According to the Win Probability graph on Ken Pomeroy’s site ($) Loyola had around a 60% chance of winning this game from about 12:39 remaining in the first half on and a greater than 75% chance of winning at every moment after the under four minute media timeout. By the time Iona started its comeback the Greyhounds had something like a 98% chance of winning the game. Nobody likes playing with 2% odds (especially when you started with around 50/50).

The more I think about it and the more I look at the stats Iona reminds me of fast-paced Northwestern. Both teams have elite offenses and suspect defenses. When they go up against good competition the cracks in the defense begin to show and the team struggles a bit. The fortunate thing for Iona is that the Gaels play in the MAAC. All that winning the regular season title will do for Jimmy Patsos is give his team a No. 1 seed in Springfield. From there it’s a race to the tournament title.

So that’s not worth too much. There’s four good teams in the MAAC, so unless someone gets upset you’re not avoiding them anyways in the semifinals. Fairfield, the current fourth place team, is a much harder matchup for Loyola than either Manhattan or Iona. Sydney Johnson’s team has the big men that can bang and run with Shane Walker (22 points, 10 boards) and the guards to track down Dylon Cormier (22 points) on defense. Fairfield and Manhattan are the two MAAC teams committed the most to playing defense. In a short tournament over a few days in Massachusetts that might be enough.

If that’s the case, Iona will just be left to wonder, “What if?”

Off the cuff MAAC schedule analysis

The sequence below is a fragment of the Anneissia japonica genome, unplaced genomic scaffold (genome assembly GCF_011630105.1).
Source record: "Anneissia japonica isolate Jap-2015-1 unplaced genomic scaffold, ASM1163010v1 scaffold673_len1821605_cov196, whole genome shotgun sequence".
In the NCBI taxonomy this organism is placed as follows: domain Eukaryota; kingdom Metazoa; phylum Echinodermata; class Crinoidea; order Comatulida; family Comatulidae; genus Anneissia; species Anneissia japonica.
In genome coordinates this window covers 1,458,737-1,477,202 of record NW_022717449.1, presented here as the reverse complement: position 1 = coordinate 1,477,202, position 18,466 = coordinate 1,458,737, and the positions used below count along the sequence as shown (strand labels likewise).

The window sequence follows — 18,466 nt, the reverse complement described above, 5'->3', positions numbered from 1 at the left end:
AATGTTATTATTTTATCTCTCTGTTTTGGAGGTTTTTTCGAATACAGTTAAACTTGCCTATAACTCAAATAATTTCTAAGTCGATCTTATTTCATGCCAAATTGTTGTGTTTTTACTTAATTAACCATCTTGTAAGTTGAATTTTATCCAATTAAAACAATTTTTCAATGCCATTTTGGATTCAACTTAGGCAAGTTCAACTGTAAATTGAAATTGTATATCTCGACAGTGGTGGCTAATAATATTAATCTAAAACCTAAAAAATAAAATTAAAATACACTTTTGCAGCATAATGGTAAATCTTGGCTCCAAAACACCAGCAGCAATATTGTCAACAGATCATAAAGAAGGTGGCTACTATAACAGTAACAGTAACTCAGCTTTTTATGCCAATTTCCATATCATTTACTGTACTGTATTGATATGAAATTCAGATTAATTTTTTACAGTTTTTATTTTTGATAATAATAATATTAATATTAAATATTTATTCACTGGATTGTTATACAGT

I’d prefer to do a little more in depth investigation of each of these schedules, but the four MAAC contenders definitely have different levels of difficulty to climb over the final few weeks of the season. It obviously starts tonight with Iona at Loyola (MD). The Gaels are a slight favorite, somewhere between two points (KenPom, Sagarin) and just over a half point (Accuscore), and I can’t believe Vegas has it all the way up around 2.5 points.

After this game in Baltimore the schedule really breaks nicely for Iona. Here’s what the Gaels have remaining:

  • Marist (H)
  • Rider (A)
  • Fairfield (H)
  • St. Peter’s (H)

That’s a pretty easy schedule. There’s three home games and a tricky road game against a good Rider team. The Stags have been rolling lately, but it might come to and end here down the stretch. That’s because they probably have the hardest remaining schedule of any MAAC contender and it starts on Sunday against Loyola (MD). Here it is:

  • Loyola (MD) (A)
  • St. Peter’s (H)
  • Iona (A)
  • Rider (A)

There’s three tough games in there and they’re all on the road. Sydney Johnson’s club has a great chance to prove that the recent four-game winning streak is no fluke by going into some tough environments and getting the wins that would put them right back at or near the top of the conference standings.

For completeness here are the two middle schedules. First Manhattan:

  • St. Peter’s (A)
  • Siena (A)
  • Canisius (H)
  • Loyola (MD) (H)

The Jaspers have just one game against a MAAC contender remaining, but the rest of these aren’t givens either considering two are on the road. Manhattan will have to bring its offense to Jersey City and Albany in order to remain in the top four in the standings.

And here’s Loyola (MD)’s post tonight’s big game against Iona:

  • Fairfield (H)
  • Marist (A)
  • Rider (A)
  • Manhattan (A)

The toughest part about this schedule is that the Greyhounds have to go on the road for their three final games. That’s going to make things a bit more difficult, but only one is against a top contender – though another is against the very variable Broncs squad. In fact, with games against three of the four contenders remaining – and all of them at home – Rider is one of the most interesting teams to watch down the stretch. Tommy Dempsey’s team is just 8-6 in conference play right now, but after Saturday’s game at Niagara they will be the team outside of these four that has the biggest impact on the final MAAC results.

Then it’s off to Springfield and MAACachusetts.